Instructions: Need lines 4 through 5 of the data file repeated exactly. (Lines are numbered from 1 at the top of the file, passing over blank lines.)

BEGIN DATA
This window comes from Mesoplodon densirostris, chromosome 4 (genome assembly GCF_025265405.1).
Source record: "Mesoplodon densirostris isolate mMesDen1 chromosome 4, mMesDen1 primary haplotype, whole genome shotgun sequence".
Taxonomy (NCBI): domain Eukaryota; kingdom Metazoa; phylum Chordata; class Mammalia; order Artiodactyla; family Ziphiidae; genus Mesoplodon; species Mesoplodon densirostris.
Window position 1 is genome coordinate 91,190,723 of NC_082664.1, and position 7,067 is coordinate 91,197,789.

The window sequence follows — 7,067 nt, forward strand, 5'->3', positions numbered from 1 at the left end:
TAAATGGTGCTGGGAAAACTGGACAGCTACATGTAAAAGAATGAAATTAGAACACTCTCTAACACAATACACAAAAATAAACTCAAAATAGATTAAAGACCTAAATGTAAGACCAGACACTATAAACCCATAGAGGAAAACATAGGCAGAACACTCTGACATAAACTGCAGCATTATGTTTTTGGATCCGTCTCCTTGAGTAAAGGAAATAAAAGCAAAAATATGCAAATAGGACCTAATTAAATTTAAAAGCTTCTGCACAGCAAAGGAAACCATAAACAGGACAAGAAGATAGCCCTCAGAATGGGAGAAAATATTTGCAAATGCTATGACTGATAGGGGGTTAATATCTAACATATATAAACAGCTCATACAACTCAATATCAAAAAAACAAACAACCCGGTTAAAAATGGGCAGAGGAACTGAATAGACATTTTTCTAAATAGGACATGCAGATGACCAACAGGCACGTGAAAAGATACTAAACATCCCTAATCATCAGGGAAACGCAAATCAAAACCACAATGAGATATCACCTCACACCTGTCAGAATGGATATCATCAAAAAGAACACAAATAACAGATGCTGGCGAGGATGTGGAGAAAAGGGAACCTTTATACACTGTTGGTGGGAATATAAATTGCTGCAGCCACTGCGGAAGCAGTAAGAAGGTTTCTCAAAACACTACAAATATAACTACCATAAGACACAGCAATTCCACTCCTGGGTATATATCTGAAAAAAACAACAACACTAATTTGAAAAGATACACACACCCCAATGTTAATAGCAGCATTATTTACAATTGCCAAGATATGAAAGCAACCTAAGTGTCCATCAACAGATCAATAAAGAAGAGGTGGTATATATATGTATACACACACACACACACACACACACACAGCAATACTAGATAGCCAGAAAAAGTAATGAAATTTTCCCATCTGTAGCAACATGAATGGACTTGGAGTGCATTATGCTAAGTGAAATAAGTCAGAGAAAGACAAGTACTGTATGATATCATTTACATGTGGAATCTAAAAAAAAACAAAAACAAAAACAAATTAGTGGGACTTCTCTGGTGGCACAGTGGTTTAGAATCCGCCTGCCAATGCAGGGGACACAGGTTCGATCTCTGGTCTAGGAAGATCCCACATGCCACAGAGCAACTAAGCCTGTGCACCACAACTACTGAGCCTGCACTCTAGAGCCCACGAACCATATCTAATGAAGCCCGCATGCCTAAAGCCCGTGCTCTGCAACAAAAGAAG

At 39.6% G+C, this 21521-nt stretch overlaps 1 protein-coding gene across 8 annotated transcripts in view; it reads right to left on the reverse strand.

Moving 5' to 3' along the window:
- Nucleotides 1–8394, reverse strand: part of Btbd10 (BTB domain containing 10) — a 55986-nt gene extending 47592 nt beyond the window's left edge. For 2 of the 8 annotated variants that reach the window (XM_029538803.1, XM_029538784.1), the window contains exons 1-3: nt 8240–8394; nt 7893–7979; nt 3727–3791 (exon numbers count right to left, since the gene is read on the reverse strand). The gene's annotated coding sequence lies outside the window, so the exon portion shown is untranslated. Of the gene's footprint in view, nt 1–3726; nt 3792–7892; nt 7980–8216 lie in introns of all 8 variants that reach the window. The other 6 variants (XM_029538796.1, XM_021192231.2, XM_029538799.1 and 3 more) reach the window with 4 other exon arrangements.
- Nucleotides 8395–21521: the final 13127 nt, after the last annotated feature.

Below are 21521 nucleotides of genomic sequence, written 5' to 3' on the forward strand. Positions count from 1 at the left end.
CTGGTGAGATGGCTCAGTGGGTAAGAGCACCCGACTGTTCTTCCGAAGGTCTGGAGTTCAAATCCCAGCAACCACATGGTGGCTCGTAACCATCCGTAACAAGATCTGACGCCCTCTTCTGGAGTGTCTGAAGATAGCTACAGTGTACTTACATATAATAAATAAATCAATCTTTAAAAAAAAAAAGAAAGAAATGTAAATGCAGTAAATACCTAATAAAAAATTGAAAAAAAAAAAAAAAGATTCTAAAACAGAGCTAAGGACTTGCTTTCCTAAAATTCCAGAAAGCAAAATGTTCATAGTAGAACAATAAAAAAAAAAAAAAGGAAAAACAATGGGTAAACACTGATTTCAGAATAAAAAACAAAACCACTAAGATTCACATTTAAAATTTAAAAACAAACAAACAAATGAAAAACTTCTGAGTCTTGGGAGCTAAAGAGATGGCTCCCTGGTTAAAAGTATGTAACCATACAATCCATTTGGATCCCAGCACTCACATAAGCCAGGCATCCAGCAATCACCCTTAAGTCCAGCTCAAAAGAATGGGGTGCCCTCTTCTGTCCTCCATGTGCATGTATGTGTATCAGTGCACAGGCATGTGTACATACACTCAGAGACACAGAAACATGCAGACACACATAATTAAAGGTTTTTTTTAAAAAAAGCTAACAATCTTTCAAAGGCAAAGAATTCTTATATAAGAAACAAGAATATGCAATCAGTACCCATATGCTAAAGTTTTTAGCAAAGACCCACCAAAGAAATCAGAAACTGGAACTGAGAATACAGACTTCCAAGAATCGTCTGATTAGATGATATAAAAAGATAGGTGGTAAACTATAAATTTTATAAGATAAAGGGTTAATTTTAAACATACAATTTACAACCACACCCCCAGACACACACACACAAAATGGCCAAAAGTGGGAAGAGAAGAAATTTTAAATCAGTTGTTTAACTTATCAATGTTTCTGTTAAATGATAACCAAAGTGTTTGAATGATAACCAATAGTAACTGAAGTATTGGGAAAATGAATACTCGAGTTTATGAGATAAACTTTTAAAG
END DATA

Window position 1 is genome coordinate 91,190,723 of NC_082664.1, and position 7,067 is coordinate 91,197,789.

The window sequence follows — 7,067 nt, forward strand, 5'->3', positions numbered from 1 at the left end: